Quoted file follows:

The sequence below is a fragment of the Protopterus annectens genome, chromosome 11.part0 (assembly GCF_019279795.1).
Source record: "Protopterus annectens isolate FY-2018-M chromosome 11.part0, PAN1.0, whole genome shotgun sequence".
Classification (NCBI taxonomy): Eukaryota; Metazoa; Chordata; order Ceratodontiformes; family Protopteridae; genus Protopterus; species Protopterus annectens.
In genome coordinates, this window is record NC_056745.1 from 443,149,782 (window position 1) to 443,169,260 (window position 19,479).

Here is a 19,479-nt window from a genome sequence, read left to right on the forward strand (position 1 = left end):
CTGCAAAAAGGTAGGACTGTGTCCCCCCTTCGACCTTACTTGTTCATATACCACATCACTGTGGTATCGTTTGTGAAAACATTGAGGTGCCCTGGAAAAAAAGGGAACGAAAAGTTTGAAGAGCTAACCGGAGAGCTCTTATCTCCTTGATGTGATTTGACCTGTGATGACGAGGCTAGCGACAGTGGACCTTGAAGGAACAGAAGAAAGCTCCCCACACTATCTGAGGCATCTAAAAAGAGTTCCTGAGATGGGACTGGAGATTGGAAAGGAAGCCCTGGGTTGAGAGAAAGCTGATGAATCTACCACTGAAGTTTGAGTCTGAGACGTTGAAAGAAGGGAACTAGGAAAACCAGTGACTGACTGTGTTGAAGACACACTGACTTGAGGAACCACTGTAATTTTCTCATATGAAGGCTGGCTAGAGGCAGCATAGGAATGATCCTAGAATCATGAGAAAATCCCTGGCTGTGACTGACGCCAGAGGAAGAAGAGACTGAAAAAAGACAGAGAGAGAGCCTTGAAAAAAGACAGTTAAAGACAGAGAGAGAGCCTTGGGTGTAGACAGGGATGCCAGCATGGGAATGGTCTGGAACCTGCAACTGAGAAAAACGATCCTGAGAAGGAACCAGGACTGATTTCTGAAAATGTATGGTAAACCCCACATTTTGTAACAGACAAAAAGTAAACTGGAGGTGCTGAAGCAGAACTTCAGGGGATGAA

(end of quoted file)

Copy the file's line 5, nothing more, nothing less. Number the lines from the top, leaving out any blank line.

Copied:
Here is a 19,479-nt window from a genome sequence, read left to right on the forward strand (position 1 = left end):